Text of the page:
As Broadcom Software knows, ransomware, once obscure outside of the cybersecurity world, is now a household name as major companies, governments, small businesses, and critical infrastructure have spent time in the crosshairs, sending leadership scrambling for a best practices playbook.
An RSA panel of experts participated in a simulation to instruct CEOs, CISOs, and boards of directors in how to effectively prepare for and execute a multi-faceted response to a ransomware attack. The simulation centered around the plight of Respectable Plastics, a fictional, mid-size U.S. plastics manufacturer, hit with a ransomware attack that was perpetrated through a phishing email to the vice president of operations. Respectable Plastics is up against a double extortion attack that threatens to render systems inoperable and make sensitive information public if the company doesn’t pay up within three days. The stakes couldn’t be higher: Respectable Plastics is exposed to significant financial and legal risks and must close core logistics and manufacturing operations until it gets the ransomware situation under control.
Respectable Plastics may be a made-up character, but the threat it faces is all-too real for a growing number of companies. Last year saw a surge in ransomware—two-thirds of mid-sized organizations worldwide experienced an attack, and the average ransom payout increased five-fold. High-profile incidents like the Kaseya supply chain attack and new double extortion tactics have only raised the stakes, forcing companies to take a serious look at their response capabilities and formalize a plan.
Last year saw a surge in ransomware—two-thirds of mid-sized organizations worldwide experienced an attack, and the average ransom payout increased five-fold.
In a mock series of board of director meetings, current cybersecurity experts on the RSA panel role-played how to deal with everything from government agencies like the FBI and CISA to insurance companies, customers, and the media. They laid out a strategy for negotiating the ransom, enlisting outside resources, covering the legal and shareholder responsibilities, and repairing a company’s reputation. Among the key takeaways:
Err on side of prompt disclosures and transparency. From the get-go, the fictional company decided to notify CISA and the FBI about the breach even though there were no specific regulations to do so. They got out in front to inform customers, using strategic sequencing, and briefed employees in anticipation that the details would leak, and it was better to be transparent. That said, the communications team developed core messaging points that were tailored to the specific stakeholder audiences. “Be as transparent as possible, providing the right amount of information to the right people without getting too far in front of the investigation,” said Preston Golson, principal director for Brunswick Group, which counsels on cyber incidents and who played the communications lead role in the RSA simulation session.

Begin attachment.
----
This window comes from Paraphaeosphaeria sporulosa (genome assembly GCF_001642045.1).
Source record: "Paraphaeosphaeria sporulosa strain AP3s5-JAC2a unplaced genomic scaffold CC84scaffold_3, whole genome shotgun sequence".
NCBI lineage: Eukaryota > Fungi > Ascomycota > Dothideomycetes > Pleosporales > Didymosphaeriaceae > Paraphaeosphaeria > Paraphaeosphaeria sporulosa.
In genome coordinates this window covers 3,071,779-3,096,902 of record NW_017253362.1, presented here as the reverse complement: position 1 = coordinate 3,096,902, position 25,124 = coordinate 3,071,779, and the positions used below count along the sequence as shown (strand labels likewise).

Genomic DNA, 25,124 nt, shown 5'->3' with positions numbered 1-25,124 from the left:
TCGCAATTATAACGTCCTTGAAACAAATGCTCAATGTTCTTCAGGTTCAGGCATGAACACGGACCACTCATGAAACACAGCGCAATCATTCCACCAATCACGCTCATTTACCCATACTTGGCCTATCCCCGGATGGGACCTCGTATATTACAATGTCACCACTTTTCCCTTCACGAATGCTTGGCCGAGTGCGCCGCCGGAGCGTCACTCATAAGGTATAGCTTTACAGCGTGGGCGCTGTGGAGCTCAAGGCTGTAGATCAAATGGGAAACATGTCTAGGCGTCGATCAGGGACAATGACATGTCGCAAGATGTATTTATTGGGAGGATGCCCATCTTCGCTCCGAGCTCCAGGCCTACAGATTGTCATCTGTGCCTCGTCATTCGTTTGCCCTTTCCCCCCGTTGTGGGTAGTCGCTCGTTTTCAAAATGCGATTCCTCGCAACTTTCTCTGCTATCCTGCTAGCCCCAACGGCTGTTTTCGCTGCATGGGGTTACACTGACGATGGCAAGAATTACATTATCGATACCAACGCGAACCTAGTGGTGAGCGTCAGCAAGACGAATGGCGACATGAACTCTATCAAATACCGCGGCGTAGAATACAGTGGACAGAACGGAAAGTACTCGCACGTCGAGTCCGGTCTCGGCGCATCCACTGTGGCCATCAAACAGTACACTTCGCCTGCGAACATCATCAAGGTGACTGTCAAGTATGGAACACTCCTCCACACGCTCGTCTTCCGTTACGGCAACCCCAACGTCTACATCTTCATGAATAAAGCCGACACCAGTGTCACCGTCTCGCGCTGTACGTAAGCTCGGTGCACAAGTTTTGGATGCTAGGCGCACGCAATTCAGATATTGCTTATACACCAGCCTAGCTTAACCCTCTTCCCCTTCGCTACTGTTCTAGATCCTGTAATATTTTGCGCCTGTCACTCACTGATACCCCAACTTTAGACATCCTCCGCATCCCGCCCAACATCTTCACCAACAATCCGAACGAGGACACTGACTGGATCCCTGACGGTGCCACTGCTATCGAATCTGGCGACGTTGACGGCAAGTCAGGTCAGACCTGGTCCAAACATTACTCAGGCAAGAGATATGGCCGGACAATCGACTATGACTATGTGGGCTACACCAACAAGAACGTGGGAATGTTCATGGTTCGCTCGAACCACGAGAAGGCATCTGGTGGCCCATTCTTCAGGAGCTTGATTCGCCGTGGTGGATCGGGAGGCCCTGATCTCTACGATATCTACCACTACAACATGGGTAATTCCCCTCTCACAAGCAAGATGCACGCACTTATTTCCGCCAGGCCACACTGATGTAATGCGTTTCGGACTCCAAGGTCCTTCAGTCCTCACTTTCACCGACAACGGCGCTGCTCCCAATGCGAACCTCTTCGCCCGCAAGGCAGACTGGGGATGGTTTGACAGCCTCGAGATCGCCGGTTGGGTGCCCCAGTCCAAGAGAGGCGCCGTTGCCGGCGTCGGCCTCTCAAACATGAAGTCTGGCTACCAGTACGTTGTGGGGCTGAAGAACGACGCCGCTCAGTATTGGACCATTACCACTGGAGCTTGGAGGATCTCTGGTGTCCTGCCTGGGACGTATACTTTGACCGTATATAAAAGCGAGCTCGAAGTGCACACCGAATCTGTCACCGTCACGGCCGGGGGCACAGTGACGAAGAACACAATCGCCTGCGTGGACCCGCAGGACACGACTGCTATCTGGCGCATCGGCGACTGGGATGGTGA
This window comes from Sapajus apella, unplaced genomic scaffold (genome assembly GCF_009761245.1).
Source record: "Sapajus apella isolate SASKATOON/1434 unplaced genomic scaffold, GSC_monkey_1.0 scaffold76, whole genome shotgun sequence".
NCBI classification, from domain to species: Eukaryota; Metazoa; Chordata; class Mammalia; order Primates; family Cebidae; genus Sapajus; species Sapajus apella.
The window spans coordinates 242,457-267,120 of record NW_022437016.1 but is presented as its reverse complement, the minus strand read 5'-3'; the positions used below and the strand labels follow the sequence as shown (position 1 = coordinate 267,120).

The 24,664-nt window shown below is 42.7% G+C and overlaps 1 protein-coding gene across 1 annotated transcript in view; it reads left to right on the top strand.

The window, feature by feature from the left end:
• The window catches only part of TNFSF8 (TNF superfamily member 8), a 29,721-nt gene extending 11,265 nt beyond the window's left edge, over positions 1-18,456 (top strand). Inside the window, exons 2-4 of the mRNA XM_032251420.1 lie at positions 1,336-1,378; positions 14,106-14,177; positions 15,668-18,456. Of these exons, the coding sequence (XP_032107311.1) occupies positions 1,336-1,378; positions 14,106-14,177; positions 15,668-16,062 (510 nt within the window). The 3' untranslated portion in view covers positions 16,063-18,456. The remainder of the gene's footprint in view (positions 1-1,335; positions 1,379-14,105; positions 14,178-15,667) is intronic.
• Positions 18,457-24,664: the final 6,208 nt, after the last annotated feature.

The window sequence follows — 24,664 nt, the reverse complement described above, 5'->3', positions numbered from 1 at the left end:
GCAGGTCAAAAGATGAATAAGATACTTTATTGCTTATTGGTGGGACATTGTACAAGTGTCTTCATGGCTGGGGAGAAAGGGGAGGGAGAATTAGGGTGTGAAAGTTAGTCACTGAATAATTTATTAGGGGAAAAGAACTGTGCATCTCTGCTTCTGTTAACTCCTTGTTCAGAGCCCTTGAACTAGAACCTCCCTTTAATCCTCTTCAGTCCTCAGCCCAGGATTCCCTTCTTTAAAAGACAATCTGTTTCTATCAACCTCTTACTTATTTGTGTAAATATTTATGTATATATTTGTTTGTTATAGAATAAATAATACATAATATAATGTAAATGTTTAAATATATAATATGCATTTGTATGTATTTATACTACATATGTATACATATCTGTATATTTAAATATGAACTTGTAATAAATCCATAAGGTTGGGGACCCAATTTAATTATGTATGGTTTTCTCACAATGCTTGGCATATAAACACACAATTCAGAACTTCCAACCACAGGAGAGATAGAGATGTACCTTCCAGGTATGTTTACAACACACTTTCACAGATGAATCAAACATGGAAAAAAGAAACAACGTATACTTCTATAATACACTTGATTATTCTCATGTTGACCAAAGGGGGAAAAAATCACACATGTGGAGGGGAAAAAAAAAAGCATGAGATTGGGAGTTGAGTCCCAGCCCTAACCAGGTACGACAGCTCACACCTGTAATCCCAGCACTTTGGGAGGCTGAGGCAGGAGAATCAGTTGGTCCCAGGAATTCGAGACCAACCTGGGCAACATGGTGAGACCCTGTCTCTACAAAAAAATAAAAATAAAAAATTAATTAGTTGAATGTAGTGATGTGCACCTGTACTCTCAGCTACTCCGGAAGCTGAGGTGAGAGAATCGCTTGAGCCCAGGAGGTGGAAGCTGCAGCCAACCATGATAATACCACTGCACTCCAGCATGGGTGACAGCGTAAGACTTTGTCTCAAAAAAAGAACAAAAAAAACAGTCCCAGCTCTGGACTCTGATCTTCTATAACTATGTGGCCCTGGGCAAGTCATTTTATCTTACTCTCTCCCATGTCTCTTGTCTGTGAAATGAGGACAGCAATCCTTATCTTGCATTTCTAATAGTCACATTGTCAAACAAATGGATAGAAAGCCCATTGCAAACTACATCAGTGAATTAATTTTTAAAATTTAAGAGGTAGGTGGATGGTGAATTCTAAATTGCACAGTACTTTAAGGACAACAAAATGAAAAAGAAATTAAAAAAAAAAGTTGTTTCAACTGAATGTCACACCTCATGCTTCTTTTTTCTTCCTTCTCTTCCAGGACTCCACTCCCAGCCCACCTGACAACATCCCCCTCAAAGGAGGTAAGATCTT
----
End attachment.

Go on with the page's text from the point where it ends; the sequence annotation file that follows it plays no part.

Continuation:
Enlist the right help. In addition to its own cross-enterprise crisis management team comprised of people from security, legal, and communications, Respectable Plastics also hired some big guns to ensure it was properly prepared for each step. It contracted with an incident response team who helped in the risk evaluation and mitigation processes along with another specialty firm with experience negotiating with ransomware gangs, including dark web communications.
To pay or not to pay. That is always the question, and there is no black and white answer. In this case, the fictional Respectable Plastic evaluated the decision based on logistics and legal considerations. On the logistics front, it’s essential to have established a cryptocurrency account to orchestrate payment, something the company turned to a third-party to help orchestrate. There are also liability risks associated with paying attackers who might be sanctioned by the U.S. Treasury. Organizations need to everything in their power to make a good faith effort to comply with these regulations and make the proper disclosures to the government.
Preparedness helps but isn’t a panacea. The fictional Respectable Plastics did mostly everything right—it formalized a playbook, conducted tabletop cybersecurity exercises, enlisted outside experts, and invested in the right technologies—all well before experiencing the attack. Even with meticulous planning, there were resiliency and disaster recovery gaps and many unknowns the executive team was forced to navigate. “You can’t underestimate the value of preparedness, but no good plan survives contact with the enemy so you have to make sure there are processes in place that can adapt to where the facts take you,” said Suzanne Spaulding, the former undersecretary of the Homeland Security and Commissioner, Cyberspace Solarium, at the Center for Strategic International Studies, who played the CEO role.
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